Sainsbury’s prepares for Britain’s energy panic


Retail food outlets are thought to use around 3% of the total electrical energy consumption in the UK and 1% of the total GHG emissions. Energy consumption is measured by a supermarket’s business practices, store format, product mix, shopping activity, equipment types, food preservation facilities and display. (lighting, freezers etc) Supermarkets are known for consuming a huge amount of energy, and are growing in size and quantity year on year, which is rapidly increasing this consumption.

Supermarket giant Sainsbury’s has claimed that it already generates its own power for 10 of its supermarkets and already plans to provide energy for another 6. It was revealed that new power plants have been constructed due to the emerging concern about the future of the energy industry in Britain. Sainsbury’s senior executive Paul Crewe, has said he actually has trouble sleeping because of the arising energy security fears.

There were various news pieces about a few of Sainsbury’s stores being powered by food waste and gas but it’s been kept fairly under the radar just how many of Sainsbury’s supermarkets are being innovative with their power sources. These new gas power generators would provide the 10 stores with the ability to continue operating in the event of a blackout.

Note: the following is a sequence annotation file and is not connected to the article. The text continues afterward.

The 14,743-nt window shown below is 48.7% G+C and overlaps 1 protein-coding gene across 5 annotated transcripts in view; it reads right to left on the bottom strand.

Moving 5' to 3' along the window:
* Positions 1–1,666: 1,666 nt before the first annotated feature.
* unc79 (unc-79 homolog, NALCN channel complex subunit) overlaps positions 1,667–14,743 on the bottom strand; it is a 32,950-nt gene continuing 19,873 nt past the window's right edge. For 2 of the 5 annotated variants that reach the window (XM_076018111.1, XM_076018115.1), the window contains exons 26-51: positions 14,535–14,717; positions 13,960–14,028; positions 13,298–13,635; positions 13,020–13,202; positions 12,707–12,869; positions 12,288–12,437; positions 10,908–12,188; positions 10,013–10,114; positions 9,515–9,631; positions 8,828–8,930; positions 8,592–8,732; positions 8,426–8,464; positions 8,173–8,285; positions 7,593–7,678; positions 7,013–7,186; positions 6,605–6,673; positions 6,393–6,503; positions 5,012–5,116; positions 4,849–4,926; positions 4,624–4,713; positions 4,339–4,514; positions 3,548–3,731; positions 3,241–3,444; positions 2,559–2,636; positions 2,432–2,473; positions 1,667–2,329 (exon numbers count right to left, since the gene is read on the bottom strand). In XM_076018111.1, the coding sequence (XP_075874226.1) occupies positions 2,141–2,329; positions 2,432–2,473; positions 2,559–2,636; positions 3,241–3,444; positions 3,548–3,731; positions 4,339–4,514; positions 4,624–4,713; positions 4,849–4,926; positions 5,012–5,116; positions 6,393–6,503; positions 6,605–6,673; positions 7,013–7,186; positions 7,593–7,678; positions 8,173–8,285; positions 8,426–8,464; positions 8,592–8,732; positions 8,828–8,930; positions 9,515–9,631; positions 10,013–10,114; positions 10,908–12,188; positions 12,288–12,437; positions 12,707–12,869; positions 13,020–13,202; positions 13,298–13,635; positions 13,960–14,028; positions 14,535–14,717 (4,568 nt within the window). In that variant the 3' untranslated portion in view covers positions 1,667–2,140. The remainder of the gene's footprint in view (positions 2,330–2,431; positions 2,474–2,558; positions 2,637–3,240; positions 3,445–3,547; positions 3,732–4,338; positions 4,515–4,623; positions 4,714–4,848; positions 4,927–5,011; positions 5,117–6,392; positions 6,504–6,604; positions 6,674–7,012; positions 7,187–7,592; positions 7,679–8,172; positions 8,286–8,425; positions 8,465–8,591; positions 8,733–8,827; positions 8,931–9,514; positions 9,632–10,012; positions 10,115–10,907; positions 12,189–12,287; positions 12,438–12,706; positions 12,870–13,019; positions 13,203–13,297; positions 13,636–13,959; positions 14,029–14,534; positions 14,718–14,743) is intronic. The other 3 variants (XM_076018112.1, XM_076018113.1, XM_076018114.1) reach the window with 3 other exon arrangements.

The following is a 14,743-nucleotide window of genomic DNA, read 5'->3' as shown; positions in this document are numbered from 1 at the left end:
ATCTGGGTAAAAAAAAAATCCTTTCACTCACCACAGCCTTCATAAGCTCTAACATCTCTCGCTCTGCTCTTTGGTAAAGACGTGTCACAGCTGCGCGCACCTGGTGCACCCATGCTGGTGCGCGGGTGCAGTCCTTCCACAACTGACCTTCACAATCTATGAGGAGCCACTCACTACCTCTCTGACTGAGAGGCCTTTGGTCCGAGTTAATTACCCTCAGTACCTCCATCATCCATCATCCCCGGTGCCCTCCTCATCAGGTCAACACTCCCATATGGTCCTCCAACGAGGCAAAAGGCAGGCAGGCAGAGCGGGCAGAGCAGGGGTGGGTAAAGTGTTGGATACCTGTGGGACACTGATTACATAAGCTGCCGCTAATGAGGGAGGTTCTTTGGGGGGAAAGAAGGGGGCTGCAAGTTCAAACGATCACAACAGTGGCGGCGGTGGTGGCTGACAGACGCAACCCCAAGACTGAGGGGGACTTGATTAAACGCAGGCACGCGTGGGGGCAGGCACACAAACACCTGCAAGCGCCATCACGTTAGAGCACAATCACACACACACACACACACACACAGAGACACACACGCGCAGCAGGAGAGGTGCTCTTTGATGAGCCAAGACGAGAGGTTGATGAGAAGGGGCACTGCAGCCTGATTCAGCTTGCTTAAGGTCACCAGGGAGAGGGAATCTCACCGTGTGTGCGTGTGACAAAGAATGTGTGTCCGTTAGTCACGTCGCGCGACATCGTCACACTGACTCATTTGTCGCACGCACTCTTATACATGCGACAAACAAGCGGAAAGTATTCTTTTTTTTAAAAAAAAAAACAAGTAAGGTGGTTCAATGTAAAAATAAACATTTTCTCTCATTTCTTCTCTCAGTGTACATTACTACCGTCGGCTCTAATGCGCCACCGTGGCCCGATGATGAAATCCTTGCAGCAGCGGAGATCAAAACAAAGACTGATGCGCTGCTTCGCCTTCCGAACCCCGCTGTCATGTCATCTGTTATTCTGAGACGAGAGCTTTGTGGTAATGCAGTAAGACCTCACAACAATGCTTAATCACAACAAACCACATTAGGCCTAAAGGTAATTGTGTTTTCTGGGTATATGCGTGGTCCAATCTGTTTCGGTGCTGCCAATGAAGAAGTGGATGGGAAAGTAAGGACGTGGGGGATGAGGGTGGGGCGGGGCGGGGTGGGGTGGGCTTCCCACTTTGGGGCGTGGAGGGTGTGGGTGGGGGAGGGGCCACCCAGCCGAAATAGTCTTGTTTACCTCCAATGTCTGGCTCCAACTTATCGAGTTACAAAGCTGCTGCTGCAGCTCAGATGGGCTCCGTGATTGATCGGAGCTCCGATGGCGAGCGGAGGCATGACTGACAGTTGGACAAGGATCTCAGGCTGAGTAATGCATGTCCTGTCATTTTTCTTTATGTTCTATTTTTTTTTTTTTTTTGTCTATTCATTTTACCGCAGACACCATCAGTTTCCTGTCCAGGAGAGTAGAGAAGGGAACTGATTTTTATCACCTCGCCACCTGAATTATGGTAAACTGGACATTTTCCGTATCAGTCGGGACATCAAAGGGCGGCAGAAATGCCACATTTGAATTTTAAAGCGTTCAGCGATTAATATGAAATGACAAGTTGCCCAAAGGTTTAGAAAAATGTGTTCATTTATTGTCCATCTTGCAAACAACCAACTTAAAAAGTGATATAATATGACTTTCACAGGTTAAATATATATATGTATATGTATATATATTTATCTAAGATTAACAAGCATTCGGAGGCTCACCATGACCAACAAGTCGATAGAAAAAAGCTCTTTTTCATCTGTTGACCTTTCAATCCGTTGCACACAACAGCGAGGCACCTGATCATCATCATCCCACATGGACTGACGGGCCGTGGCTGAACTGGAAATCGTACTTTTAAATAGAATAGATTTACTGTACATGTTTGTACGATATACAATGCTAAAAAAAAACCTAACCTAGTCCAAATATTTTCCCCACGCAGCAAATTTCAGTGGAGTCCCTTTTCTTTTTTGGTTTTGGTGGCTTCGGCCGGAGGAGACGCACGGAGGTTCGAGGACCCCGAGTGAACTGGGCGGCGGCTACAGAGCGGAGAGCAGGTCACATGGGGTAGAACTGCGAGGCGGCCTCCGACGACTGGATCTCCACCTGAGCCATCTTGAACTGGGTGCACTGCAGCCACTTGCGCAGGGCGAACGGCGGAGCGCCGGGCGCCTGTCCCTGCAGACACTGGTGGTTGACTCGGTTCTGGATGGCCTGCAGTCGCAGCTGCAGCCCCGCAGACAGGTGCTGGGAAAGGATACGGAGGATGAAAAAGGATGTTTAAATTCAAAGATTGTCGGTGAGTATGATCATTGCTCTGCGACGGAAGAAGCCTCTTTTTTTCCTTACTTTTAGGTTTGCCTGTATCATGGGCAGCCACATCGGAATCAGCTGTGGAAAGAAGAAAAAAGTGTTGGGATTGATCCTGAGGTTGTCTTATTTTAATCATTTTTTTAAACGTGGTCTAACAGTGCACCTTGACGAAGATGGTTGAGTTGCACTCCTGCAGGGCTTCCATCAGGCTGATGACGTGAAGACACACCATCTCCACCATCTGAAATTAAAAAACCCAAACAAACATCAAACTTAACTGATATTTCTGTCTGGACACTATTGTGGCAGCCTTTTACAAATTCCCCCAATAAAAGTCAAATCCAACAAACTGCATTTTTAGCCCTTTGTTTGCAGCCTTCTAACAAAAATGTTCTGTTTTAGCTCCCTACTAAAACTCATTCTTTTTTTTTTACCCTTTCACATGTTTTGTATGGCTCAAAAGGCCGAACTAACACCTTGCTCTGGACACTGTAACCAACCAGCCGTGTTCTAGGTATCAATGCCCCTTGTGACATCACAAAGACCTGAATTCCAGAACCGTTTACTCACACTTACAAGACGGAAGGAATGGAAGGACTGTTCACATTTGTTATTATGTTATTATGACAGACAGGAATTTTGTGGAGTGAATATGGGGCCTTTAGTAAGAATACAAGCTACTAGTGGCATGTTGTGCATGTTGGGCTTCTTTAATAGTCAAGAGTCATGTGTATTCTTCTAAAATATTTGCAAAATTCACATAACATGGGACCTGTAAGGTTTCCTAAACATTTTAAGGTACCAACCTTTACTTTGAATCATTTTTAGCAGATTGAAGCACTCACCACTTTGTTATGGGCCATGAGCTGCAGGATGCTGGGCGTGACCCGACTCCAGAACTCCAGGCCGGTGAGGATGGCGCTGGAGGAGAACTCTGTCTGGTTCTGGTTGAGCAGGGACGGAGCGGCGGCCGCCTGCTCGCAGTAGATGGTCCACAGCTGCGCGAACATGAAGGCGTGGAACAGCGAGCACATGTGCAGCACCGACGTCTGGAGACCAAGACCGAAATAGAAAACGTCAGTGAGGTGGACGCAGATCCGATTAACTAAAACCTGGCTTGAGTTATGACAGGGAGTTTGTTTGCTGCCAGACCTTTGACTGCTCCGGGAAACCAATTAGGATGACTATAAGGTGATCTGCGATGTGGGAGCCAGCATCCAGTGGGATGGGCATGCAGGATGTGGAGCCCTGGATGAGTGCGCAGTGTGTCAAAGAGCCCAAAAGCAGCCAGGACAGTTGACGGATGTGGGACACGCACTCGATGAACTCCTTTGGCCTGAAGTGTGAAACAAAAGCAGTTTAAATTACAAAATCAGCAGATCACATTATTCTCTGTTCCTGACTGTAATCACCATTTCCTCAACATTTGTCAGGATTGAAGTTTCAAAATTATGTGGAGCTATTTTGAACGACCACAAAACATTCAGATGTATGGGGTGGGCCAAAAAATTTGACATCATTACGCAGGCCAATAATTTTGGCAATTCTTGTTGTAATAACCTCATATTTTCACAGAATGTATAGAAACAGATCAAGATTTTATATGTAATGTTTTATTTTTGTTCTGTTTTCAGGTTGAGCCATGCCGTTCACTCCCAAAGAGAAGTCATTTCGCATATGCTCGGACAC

According to Mr Crewe, “UK grid infrastructure is at an extremely stretching period of time” and he’s not wrong. Ofgem Chief Executive Andrew Wright has warned Britain that in just two years’ time, the UK could be plunged into darkness. Stored electricity supply is falling drastically and is potentially worse than anyone originally presumed. The increase of demand for power and making ‘green’ energy the new focal point could have led the UK into an energy crisis unless urgent action is taken, according to Ofgem.

Desperate measures have been put in place to provide back up amid these revelations, including ministers planning to invest in the recreation of “mothballed” oil and gas power stations, enabling more production of power.

But why is energy security as important to Sainsbury’s as it is to National Grid and Ofgem? According to Sainsbury’s, they own just under 1% of the country’s power by operating over 1,200 stores across the UK. Britain is currently reliant on connection from Europe and also receive gas from the Baltic and Russia and believes being able to generate its own power allows Sainsbury’s to feel prepared for the future. Sainsbury’s save their inedible food waste that are not suitable for humans or animals to consume and it’s converted into biogas. This is great because as a supermarket, the amount of food and drink on the shelves that goes to waste is astronomical.

Sainsbury’s has now been named as one of the global leaders on climate action and has become the first supermarket to use CO2-only refrigerant trucks, which allows the supermarket giant to reduce pollution. So, why are its competitors such as Tesco and Morrisons not making these same preparations?

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